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Risk factors, coma, and consequences of intensive care unit delirium


To establish risk factors for the development of delirium in an ICU, to determine the effect of ICU delirium screened with the Intensive Care Delirium Checklist on mortality and ICU and hospital lengths of stay, and to clarify the comorbidity and clinical effect of coma on the incidence of delirium and on outcome.

Design and setting

Prospective study in a 16-bed university hospital medical/surgical ICU.


A total of 820 consecutive patients admitted to the ICU for more than 24 hours.


Fifteen covariates, including medical history, severity of illness on admission (APACHE II), laboratory values, and medications were prospectively recorded for a total of 4707 patient-days (mean = 5.7 ± 7 days). All patients were screened a minimum of three times daily. Follow-up to hospital discharge was provided in all patients. Hospital length of stay, and hospital mortality, were compared between delirium and non-delirium patients. Comatose patients were arbitrarily separated into those whose coma was transient (< 5 days) or lasting (5 days or more).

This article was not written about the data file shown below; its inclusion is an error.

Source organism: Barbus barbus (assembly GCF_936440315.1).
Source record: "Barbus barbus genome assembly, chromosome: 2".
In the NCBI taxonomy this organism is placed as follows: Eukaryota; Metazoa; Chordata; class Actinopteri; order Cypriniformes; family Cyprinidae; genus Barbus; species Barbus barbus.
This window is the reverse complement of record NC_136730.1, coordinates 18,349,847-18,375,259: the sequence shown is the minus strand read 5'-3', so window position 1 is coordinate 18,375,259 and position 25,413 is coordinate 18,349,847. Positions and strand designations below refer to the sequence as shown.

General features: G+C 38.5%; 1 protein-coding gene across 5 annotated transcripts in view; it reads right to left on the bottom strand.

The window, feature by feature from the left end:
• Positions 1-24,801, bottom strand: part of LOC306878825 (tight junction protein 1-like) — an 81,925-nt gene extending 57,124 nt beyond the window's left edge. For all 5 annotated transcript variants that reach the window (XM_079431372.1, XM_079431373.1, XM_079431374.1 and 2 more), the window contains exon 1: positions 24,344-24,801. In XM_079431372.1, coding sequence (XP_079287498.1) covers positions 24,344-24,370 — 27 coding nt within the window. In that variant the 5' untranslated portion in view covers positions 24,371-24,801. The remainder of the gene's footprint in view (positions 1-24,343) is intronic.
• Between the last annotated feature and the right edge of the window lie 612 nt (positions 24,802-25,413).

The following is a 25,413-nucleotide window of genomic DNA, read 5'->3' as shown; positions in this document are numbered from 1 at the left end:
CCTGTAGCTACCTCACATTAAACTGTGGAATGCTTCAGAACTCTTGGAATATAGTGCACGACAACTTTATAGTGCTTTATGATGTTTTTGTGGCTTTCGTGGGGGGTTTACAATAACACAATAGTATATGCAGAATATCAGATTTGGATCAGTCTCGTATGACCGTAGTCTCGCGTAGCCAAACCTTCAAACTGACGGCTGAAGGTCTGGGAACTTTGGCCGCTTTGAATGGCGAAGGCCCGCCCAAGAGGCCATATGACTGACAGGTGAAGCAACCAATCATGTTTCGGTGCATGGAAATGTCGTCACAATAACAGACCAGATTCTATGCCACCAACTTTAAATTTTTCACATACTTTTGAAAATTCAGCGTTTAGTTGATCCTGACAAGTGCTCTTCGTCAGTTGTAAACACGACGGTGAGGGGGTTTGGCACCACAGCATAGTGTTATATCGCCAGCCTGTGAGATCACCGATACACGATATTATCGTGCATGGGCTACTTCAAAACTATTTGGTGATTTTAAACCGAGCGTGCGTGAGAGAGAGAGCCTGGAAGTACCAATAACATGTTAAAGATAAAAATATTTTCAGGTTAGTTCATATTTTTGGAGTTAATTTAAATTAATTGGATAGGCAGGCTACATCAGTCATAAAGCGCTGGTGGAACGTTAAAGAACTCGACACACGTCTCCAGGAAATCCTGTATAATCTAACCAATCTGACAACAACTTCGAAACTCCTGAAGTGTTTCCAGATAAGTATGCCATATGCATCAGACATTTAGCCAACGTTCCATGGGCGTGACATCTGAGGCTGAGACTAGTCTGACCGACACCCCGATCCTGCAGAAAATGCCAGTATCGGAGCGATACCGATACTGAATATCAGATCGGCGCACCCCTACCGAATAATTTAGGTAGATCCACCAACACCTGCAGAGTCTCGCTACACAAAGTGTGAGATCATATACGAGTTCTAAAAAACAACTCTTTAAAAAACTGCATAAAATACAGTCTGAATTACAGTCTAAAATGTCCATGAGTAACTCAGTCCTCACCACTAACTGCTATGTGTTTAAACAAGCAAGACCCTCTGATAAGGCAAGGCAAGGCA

Hypertensive patients, smokers, and alcoholics were more likely to develop delirium (odds ratios of 1.68, 1.56, and 1.77, respectively). Delirium was independently associated with severity of illness on admission; each additional point on the APACHE score was associated with a 4% increase in risk of delirium. Coma, regardless of its duration, increased the incidence of delirium (51% and 54% for shorter and longer duration of coma, vs 20% in patients with no coma, P < 0.05). The development of delirium was not associated with benzodiazepine or opiate use. Patients who developed ICU delirium were more likely to die in hospital (47% compared with 37% in patients without delirium, P < 0.005), and had a significantly longer length of stay (18 days compared with 13 days, P < 0.005). Mortality was proportional to severity of illness on admission (APACHE), presence of diabetes, total length of hospital stay and delirium occurrence.


Delirium risk factors include tobacco and alcohol use, a history of hypertension, and preceding ICU coma but not ICU benzodiazepine or opiate use. Significant mortality and longer hospital stay are attributable to this morbid condition. Awareness of patients at risk may lead to better recognition and earlier intervention.


Partial funding ($18,000) for this project was obtained from the Fonds de Recherche en Santé du Quebec.

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Skrobik, Y., Dumont, M. & Ouimet, S. Risk factors, coma, and consequences of intensive care unit delirium. Crit Care 9, P138 (2005).

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  • Hypertensive Patient
  • Hospital Mortality
  • Hospital Length
  • Longe Length
  • Establish Risk Factor